We love the new restaurant and Bruno’s Pizza continues to rank as one of our favorite pizza joints in the country.  It's no surprise that the restaurant has been voted "30-A's Best Pizza for 21 Years!"

Sorry if you now are salivating and craving pizza - that is the sadistic part of my blogging that I enjoy.  If you were smart, you would come join us on the panhandle for delicious pizza and cinnamon knots.

Wednesday, December 18, 2013

More Fun and Fire Dancing

Our social calendar is not clear just yet and probably won't be now that we are having such fun.  Gail and Don (a couple we first met at the Nealy’s party) invited us and the rest of the gang we have been hanging out with for a few days to their Phaeton for wine and dessert.   Yea, I really don’t think that is an invitation we would pass up.

They were nice to share their wine with us that they collected during their travels.  Gail told us that they are never short of wine and showed us four more cases of wine in the bedroom.  Maybe they should just ask Tiffin for a wine cellar in the closet and ditch their clothes.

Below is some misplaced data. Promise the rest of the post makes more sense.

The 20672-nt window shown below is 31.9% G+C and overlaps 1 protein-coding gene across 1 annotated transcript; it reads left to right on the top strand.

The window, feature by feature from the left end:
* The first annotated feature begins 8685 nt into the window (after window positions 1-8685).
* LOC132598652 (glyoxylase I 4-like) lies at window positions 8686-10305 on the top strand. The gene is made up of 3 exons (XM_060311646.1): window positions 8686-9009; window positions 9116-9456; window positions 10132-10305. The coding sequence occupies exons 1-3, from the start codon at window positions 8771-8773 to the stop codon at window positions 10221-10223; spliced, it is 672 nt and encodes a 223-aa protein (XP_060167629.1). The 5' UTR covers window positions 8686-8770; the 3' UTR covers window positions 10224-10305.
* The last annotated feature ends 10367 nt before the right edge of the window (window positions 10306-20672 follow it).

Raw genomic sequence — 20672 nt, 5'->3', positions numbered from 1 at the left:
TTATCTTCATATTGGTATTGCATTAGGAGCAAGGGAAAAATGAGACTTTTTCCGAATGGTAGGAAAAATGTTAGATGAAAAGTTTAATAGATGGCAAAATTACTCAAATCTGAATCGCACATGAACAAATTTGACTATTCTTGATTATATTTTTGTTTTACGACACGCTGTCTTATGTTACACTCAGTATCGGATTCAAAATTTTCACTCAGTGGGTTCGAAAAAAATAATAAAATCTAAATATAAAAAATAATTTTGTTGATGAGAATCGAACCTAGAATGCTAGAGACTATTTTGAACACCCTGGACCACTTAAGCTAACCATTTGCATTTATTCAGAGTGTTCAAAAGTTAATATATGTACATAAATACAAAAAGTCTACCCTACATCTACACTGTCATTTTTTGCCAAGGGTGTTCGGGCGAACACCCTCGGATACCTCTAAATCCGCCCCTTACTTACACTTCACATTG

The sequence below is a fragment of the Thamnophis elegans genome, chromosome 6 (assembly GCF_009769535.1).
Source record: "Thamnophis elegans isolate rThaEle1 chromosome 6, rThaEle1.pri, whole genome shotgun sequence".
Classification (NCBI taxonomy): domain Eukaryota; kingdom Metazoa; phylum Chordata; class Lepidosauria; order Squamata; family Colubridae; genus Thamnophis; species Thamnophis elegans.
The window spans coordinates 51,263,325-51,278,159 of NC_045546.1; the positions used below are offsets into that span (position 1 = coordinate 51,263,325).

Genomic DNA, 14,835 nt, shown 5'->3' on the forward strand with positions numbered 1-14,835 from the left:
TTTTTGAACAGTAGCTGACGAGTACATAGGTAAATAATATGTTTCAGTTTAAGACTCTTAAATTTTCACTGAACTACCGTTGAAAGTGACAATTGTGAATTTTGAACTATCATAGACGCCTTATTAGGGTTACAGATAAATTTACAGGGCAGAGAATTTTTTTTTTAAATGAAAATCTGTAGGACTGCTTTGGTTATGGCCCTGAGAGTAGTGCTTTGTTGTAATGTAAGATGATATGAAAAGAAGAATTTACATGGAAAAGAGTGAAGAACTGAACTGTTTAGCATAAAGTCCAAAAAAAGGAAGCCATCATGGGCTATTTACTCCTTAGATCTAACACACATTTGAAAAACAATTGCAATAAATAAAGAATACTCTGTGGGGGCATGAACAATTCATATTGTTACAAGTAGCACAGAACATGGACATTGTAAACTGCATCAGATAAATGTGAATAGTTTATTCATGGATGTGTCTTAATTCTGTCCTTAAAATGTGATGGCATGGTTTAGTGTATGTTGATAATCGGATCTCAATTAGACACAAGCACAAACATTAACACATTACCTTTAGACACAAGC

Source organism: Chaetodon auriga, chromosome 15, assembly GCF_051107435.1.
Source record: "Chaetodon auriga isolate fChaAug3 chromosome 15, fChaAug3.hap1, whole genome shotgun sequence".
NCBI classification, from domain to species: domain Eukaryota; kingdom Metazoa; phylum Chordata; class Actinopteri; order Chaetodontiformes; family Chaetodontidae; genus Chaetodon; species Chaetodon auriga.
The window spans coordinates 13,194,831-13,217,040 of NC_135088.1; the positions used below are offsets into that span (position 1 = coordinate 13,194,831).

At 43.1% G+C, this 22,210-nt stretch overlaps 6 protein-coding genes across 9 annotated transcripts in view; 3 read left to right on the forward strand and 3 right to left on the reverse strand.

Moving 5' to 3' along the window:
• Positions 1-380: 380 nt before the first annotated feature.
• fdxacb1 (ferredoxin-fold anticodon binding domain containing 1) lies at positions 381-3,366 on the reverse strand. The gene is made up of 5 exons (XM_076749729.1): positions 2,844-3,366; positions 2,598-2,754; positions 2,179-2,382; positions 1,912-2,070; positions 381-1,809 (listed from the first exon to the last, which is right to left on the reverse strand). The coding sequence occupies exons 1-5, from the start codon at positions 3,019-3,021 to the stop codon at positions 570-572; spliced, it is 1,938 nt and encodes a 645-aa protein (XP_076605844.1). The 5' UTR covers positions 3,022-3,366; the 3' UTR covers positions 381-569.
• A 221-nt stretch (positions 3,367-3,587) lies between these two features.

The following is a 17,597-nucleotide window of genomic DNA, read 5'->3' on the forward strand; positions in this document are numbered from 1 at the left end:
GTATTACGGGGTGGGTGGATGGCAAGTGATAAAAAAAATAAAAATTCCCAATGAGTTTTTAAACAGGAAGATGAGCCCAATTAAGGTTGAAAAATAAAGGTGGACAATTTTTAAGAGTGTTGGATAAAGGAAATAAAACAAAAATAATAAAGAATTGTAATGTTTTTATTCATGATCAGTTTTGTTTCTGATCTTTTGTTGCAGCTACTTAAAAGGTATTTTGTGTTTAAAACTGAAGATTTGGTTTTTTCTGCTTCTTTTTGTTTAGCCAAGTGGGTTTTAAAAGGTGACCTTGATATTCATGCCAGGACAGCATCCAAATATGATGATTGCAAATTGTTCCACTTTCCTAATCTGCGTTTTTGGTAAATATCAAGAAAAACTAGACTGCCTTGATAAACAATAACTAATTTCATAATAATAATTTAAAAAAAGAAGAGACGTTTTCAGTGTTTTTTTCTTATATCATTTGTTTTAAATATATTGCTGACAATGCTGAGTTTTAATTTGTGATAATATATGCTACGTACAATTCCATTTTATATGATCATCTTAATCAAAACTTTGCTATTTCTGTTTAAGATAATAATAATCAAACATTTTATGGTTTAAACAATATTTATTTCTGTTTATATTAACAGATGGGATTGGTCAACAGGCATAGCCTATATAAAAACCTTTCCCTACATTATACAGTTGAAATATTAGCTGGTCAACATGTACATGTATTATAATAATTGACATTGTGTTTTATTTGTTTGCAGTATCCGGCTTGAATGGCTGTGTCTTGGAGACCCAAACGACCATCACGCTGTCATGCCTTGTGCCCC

Little did we know that in addition to great company we were going to be entertained by Cherie (Technomadia) and her fire dancing routine?  Wow, this was so cool and a first for us as far as campground entertainment goes.  

The beauty of the fire on a full moon night near the beach and
the sounds of the swishing flames made this magical.
Cherie is very talented and has done this at Burning Man in Nevada.

That's my "I'm angry at dirt" face.
But I don’t want to give you the impression that the RV lifestyle is all laughing, drinking wine and fire dancing, because it is not.  Sometimes there is work to be done and a nagging domestic urge in me was itching to come to fruition.  Yes, it was time to shampoo the carpets and extract the dirt and dog hair that was not meant to live there.  The warm, nearly humid-less day made it a perfect opportunity to open the windows and fire up the steam cleaner.  I pulled my hair back, put on an old t-shirt and got down and dirty with the pile.  As hard as Betsy tried to convince me to seek therapy and repress my cleaning desires so we could do something fun instead, I was unflappable.  The job must be done.

Monday, December 16, 2013

Social Butterflies